6.2.4 Time domain integration requires more computational time, but it solves the original differential equation without approximations (apart from numerical accuracy). On the other hand, in case of strong bending of the response curve, when multiple solutions are possible for the same forcing frequency, then care must be taken in the numerical determination of the roll amplitude in order to correctly deal with all the present solutions (see figure 6.1).

Figure 6.1 Example of experimental and numerically fitted nonlinear response curve in the case of softening

6.2.5 A typical numerical method that could be used for dealing with this problem is based on the “frequency sweep” idea, where the forcing frequency is slowly changed in the time domain integration from the highest value to the lowest one, and then vice-versa, in order to detect jumps due the presence of bifurcations (see figure 6.1).
6.2.6 Analytical approaches are approximate solutions, and this is the biggest drawback. However, the agreement between numerical simulations and analytical solutions is often surprisingly good, and more than sufficient for practical applications. In addition, if the fitting of the experimental data is based on an analytical method, and the same analytical method is used for the extrapolation, i.e. a consistent methodology is used without mixing the analytical and the numerical approach, good agreement is expected between numerical and analytical approaches. The analytical methods are usually much faster than the direct time domain integration, and they are able to determine multiple stable solutions in region where more than one solution is present, making the dealing with this type of problem easier.
6.2.7 The differences in the final predicted roll peak 1r f between the application of the numerical and of the analytical approach are expected to be below the usual experimental uncertainty (that could be considered of the order of ± 2°).

6.2.8 The minimization algorithm could be any reliable minimization procedure (e.g., Levenberg-Marquardt method, or any more advanced stochastic/deterministic method).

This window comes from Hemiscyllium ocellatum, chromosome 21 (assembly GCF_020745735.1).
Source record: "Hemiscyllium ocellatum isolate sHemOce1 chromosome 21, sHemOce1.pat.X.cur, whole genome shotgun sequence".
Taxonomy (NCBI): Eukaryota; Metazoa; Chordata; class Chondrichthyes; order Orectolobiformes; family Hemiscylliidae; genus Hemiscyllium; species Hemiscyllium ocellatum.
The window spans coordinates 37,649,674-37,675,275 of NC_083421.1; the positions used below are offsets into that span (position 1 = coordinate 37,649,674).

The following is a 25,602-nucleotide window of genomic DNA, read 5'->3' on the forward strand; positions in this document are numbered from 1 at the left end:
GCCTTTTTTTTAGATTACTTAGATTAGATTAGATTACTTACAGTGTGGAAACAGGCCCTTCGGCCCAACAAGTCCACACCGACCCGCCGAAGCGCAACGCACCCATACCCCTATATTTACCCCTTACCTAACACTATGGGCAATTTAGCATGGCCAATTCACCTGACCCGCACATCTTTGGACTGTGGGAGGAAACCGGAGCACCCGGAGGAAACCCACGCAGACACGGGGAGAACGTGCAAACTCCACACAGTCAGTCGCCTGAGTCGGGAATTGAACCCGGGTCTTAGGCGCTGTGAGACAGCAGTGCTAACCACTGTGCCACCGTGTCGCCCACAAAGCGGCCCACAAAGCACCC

Figure 6.2 Block diagram for the PIT procedure

6.3 Application of PIT to experimental data

6.3 Application of PIT to experimental data


6.3.1 The same experimental data used in the Alternative Procedure 1 above have been used in the application of the PIT. Scope of this application is to predict the roll response peak for the tested required steepness s = 0.0383 by starting from available data at smaller steepnesses, i.e. 1/40 and 1/60. The following three calculations have been carried out:

  1. Calculation 1: prediction of 1r by fitting of the model on the steepness s = 1/60;

  2. Calculation 2: prediction of  1r by fitting of the model on the steepness s = 1/40;

  3. Calculation 3: prediction of 1r by fitting of the model on both the steepness
    s = 1/40 and s = 1/60;
6.3.2 In the case of calculations 1 and 2, being only one steepness available, the reduced model (N-6.2) has been used, and because of the linearity of the curve and because of the absence of any evident bending in the response curve it has been assumed that 
3 = 0 .
6.3.3 In the case of calculation 3, being two steepnesses available, additional terms have been added. Two different analytical model have then been used: the first model is exactly the same as that used for calculation 1 and 2, whereas in the second model the linear damping coefficient µ has been left free (see (N-6.3)). However, in both cases, the assumption of linear restoring, i.e., 3 = 0 and 5  = 0 , has been kept.
6.3.4 In all cases the roll response curve has been determined through an analytical approximate nonlinear frequency domain approach where the response curve is obtained by means of the harmonic balance technique [3].
6.3.5 The used analytical models and the results obtained through the application of the PIT are summarized in Table 6.1, while a global picture of the roll response curves is given from figure 6.3 to figure 6.6.

6.3.6 From the analysis of the reported exercise it seems that the PIT together with the proposed analytical reduced models is able to reasonably predict the ship roll response curve at the largest steepness by starting from the fitting of the roll response curve(s) experimentally obtained at lower steepnesses. The pure quadratic damping model allows for the achievement of good predictions of the experimental peak, probably thanks to the presence of bilge keels. In the case of linear+quadratic damping model, a negative linear damping coefficient has been obtained, that is, of course, physically meaningless. However, the equivalent linear damping in the range of tested angles as given by the fitted model in Calculation 3-LQ is, of course, positive. The negative sign in the linear damping coefficient is thus due to the fact that the equivalent linear damping obtained from the fitted model in the range of tested rolling amplitudes better fits the experimental data according to the minimization procedure. If a series of experiments had been carried out at smaller  steepnesses with subsequent fitting, it would have increased the linear damping coefficient, making it, probably, positive. Bearing in mind the theoretical background of the PIT technique, negative linear damping coefficients are often not a real practical problem, even if their presence usually indicates that different types of analytical modelling for the damping function could lead to a better representation of the real ship damping.